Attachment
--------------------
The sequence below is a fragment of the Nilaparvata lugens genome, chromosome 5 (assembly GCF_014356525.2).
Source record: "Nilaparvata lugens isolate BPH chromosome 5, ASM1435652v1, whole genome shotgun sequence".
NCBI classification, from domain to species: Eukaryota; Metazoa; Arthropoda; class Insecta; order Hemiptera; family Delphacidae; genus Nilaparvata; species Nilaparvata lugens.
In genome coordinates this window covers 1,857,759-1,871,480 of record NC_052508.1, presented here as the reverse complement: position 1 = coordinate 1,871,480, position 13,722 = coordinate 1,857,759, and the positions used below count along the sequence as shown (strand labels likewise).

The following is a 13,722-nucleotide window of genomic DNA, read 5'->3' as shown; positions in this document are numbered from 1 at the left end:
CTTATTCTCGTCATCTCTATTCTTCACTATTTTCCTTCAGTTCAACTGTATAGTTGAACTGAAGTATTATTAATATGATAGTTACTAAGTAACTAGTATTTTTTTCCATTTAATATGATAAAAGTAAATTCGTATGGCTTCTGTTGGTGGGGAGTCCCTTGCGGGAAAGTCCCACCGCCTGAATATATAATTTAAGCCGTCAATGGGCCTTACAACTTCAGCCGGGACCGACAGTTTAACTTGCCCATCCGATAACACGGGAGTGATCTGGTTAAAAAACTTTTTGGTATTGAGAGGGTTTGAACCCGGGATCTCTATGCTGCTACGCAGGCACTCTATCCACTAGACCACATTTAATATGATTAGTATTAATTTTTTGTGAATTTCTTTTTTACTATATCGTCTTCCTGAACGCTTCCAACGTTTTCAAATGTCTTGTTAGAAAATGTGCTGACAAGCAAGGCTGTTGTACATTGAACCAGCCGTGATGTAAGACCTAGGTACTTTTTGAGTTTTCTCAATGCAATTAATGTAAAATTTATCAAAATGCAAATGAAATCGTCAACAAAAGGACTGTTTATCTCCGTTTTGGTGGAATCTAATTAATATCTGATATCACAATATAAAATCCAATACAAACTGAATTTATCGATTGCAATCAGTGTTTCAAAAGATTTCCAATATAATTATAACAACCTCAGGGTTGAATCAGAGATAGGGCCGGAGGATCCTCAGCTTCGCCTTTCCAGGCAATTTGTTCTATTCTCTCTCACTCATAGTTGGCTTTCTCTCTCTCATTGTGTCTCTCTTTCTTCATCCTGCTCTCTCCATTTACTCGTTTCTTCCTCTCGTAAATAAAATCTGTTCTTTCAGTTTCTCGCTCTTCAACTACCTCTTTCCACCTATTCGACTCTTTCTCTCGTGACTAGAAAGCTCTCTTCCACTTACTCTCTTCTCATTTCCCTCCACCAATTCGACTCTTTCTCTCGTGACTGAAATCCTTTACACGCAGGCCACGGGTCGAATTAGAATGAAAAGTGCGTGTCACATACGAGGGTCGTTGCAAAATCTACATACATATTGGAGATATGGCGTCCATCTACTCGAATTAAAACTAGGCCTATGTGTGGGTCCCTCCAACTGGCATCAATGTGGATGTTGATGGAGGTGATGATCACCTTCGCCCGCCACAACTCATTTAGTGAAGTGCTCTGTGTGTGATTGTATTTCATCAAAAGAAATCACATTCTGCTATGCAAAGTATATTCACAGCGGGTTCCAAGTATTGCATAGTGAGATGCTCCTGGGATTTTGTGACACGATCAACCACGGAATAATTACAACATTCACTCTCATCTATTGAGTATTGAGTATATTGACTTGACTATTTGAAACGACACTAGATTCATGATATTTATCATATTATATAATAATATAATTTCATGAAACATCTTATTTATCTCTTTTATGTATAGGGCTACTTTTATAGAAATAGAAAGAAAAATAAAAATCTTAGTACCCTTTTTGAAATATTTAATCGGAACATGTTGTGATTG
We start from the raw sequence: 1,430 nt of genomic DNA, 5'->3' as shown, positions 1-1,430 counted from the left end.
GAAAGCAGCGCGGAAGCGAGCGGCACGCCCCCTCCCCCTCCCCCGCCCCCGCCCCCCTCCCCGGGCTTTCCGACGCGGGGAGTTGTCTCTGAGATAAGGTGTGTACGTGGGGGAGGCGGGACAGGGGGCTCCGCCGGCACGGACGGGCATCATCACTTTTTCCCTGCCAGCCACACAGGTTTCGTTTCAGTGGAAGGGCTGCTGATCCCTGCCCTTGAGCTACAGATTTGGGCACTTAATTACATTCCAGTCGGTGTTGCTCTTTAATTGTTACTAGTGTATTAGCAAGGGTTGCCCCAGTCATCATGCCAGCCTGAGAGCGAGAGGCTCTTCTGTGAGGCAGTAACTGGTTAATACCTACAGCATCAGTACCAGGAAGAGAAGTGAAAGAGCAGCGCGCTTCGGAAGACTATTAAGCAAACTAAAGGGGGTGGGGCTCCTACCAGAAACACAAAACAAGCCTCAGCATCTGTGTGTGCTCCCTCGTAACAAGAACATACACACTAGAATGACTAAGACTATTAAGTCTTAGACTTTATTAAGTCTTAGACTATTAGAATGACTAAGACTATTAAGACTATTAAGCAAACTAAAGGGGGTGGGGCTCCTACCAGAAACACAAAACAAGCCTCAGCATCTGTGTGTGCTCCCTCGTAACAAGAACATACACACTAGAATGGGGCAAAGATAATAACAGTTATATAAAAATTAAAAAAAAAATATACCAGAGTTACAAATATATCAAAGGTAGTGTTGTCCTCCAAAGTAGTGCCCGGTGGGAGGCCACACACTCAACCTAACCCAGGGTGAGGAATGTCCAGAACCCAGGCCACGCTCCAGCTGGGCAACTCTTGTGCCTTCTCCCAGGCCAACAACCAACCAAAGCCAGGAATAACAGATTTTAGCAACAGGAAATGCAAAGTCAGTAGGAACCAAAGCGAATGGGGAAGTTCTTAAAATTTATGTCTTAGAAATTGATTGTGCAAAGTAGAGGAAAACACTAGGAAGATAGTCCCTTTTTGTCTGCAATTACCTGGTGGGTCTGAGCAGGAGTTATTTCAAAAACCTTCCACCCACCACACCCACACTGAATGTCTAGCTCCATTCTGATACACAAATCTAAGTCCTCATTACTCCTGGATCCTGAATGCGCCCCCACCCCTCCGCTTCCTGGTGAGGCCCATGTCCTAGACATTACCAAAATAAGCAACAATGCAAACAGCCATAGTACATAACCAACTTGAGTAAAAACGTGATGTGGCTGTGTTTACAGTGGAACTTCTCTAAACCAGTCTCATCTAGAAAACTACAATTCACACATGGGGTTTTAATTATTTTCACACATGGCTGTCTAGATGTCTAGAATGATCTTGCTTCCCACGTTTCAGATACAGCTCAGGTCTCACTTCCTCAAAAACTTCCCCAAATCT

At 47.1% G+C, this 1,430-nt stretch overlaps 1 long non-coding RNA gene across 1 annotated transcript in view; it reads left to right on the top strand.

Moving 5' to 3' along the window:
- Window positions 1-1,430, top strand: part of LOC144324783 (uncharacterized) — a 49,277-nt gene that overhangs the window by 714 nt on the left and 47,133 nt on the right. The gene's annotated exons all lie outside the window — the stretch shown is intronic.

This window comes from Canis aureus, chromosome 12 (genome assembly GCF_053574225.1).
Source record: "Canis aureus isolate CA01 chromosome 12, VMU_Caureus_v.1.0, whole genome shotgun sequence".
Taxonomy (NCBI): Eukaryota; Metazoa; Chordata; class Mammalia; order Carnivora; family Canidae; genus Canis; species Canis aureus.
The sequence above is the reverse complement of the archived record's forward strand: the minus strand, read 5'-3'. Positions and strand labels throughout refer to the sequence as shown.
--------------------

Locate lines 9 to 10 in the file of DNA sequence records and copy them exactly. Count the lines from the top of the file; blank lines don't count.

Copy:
At 47.1% G+C, this 1,430-nt stretch overlaps 1 long non-coding RNA gene across 1 annotated transcript in view; it reads left to right on the top strand.

Moving 5' to 3' along the window: